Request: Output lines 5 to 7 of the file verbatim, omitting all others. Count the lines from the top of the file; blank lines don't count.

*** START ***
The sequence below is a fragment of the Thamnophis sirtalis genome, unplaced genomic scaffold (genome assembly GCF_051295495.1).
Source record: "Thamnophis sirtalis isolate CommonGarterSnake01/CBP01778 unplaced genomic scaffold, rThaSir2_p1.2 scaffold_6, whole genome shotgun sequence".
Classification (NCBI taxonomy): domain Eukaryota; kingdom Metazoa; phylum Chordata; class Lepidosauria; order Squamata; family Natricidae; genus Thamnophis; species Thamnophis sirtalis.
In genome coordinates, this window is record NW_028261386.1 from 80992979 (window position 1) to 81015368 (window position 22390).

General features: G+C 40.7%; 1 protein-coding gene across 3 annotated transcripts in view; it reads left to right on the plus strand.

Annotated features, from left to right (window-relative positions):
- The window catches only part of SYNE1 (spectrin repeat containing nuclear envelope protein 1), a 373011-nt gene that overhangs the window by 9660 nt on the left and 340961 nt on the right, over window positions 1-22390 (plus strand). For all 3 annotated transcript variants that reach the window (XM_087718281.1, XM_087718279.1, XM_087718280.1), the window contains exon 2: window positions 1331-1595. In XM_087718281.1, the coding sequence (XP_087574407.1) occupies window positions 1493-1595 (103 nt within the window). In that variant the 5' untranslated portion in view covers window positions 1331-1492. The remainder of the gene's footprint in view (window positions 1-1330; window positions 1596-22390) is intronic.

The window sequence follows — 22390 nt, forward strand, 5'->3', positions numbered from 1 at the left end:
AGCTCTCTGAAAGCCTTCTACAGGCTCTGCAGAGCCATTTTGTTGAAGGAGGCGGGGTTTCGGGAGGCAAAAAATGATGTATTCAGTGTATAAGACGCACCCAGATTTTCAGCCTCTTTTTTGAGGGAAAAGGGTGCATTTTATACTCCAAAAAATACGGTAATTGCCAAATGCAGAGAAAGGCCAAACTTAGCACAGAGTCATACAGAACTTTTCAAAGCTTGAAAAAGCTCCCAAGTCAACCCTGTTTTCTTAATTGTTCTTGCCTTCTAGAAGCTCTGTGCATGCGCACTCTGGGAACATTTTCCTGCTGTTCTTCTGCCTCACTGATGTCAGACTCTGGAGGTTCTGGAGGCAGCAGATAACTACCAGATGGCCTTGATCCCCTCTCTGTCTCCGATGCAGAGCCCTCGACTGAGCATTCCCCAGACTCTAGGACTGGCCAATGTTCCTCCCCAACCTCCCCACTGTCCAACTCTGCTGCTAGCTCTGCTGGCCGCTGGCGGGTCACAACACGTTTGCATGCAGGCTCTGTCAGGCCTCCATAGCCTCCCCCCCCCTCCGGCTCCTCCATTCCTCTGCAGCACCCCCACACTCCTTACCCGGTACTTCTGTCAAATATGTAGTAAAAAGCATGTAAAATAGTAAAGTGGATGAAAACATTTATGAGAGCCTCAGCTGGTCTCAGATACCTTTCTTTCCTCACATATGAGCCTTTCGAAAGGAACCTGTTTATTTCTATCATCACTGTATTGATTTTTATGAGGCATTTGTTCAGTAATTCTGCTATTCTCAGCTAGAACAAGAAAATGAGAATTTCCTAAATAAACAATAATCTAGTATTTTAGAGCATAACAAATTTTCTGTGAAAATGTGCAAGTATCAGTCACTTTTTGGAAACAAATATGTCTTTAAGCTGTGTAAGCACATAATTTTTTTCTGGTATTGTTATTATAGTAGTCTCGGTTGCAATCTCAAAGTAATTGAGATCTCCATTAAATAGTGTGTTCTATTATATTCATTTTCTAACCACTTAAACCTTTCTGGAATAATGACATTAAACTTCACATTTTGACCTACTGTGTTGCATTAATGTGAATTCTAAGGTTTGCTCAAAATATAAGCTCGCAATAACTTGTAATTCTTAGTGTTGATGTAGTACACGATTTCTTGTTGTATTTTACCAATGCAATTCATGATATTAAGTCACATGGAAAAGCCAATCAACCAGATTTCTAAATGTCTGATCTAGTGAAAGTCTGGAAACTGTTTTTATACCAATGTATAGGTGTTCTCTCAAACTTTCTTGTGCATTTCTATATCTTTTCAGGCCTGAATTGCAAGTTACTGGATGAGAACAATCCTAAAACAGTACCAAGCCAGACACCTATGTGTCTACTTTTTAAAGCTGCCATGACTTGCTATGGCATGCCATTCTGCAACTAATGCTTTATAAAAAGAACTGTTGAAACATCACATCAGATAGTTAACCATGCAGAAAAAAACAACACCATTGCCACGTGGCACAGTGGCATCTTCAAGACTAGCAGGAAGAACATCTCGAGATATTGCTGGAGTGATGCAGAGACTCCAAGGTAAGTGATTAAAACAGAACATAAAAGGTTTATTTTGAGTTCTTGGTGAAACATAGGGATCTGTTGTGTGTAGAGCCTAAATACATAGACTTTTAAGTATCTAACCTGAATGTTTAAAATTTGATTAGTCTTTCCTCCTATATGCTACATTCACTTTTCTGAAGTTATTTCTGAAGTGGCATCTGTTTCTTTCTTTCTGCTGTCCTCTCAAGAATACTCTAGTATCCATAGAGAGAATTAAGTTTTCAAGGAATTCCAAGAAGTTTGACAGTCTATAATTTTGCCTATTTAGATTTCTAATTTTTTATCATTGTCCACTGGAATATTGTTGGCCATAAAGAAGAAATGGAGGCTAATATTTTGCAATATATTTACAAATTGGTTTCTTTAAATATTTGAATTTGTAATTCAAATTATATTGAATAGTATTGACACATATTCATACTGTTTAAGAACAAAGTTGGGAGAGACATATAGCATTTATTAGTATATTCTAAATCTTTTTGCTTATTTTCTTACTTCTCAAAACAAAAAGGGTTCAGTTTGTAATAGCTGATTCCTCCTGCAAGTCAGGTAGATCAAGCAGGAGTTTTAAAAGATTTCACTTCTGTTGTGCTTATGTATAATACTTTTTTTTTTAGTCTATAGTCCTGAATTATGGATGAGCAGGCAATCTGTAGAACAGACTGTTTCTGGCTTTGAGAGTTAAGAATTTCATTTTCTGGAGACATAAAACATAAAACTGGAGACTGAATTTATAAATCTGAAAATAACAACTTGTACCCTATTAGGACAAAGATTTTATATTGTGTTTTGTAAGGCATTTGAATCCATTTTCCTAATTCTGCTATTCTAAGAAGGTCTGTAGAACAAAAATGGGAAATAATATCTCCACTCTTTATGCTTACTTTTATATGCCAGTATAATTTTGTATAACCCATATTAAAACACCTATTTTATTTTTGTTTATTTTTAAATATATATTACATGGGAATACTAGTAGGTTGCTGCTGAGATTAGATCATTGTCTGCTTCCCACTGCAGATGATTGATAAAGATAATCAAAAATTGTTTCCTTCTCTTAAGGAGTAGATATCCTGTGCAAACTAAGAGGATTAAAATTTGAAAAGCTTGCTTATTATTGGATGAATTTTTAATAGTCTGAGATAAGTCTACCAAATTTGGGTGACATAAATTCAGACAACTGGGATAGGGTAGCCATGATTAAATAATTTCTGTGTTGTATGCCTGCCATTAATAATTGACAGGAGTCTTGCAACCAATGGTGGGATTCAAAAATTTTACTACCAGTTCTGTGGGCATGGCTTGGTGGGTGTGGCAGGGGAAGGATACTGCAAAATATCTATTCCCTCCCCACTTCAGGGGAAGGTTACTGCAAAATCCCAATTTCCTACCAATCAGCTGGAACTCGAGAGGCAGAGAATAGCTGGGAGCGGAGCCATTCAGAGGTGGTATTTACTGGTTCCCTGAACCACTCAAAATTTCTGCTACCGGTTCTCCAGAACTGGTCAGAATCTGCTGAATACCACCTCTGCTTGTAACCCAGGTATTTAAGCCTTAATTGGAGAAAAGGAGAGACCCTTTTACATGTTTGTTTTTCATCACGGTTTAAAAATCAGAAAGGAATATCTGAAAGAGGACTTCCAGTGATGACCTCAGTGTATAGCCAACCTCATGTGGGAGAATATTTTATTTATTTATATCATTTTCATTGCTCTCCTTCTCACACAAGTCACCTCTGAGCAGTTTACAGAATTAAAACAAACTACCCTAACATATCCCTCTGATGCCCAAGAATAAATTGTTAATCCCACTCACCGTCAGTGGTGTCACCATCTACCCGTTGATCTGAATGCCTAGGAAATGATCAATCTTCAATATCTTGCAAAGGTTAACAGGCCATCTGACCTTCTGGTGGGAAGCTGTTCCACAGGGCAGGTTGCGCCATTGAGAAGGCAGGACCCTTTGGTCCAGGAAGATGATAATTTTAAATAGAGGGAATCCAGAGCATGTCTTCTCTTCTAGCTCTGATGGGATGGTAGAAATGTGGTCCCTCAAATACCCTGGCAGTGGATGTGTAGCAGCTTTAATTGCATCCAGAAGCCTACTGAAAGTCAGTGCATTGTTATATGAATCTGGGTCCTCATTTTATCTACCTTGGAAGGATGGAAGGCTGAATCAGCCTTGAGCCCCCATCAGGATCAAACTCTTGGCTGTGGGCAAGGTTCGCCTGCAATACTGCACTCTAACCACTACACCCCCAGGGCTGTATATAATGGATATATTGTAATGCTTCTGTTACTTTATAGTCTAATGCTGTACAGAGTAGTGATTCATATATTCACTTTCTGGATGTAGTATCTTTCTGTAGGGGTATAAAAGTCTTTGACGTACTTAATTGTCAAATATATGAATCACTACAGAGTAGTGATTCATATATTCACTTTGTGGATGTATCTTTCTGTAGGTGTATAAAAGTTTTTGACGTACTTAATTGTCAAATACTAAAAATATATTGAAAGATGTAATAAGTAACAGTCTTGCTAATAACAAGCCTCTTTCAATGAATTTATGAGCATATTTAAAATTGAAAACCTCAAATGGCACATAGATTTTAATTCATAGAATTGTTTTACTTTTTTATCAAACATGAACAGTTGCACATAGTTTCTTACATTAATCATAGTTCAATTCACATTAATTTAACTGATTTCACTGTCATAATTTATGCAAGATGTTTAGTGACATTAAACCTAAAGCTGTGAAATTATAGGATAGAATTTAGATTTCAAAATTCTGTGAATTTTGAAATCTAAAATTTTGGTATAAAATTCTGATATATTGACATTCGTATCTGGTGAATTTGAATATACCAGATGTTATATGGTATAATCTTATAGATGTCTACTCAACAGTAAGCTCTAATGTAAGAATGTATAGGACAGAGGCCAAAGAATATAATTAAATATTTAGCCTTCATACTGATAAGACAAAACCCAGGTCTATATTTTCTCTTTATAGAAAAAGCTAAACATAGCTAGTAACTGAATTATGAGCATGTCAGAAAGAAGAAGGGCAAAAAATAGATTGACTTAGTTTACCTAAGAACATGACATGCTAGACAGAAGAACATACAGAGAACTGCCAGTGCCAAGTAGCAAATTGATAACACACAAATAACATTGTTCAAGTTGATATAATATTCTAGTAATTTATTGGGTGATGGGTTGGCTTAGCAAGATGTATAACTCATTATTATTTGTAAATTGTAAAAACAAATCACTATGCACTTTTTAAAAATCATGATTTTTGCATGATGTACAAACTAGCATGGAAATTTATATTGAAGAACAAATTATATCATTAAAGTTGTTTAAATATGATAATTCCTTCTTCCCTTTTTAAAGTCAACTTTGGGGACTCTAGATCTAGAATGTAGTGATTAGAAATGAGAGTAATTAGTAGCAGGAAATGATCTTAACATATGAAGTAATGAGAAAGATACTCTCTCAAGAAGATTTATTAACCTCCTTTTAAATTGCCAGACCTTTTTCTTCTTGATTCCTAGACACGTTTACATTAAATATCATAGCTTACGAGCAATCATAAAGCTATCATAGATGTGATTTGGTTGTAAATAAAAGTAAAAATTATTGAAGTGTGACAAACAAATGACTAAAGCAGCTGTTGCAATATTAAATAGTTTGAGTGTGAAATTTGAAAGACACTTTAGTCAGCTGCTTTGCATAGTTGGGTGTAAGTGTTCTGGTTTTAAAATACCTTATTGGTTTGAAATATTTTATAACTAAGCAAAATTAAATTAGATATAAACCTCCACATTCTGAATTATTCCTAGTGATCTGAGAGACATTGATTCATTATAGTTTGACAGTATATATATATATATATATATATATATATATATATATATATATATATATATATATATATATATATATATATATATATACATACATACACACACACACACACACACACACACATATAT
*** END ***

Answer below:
General features: G+C 40.7%; 1 protein-coding gene across 3 annotated transcripts in view; it reads left to right on the plus strand.

Annotated features, from left to right (window-relative positions):
- The window catches only part of SYNE1 (spectrin repeat containing nuclear envelope protein 1), a 373011-nt gene that overhangs the window by 9660 nt on the left and 340961 nt on the right, over window positions 1-22390 (plus strand). For all 3 annotated transcript variants that reach the window (XM_087718281.1, XM_087718279.1, XM_087718280.1), the window contains exon 2: window positions 1331-1595. In XM_087718281.1, the coding sequence (XP_087574407.1) occupies window positions 1493-1595 (103 nt within the window). In that variant the 5' untranslated portion in view covers window positions 1331-1492. The remainder of the gene's footprint in view (window positions 1-1330; window positions 1596-22390) is intronic.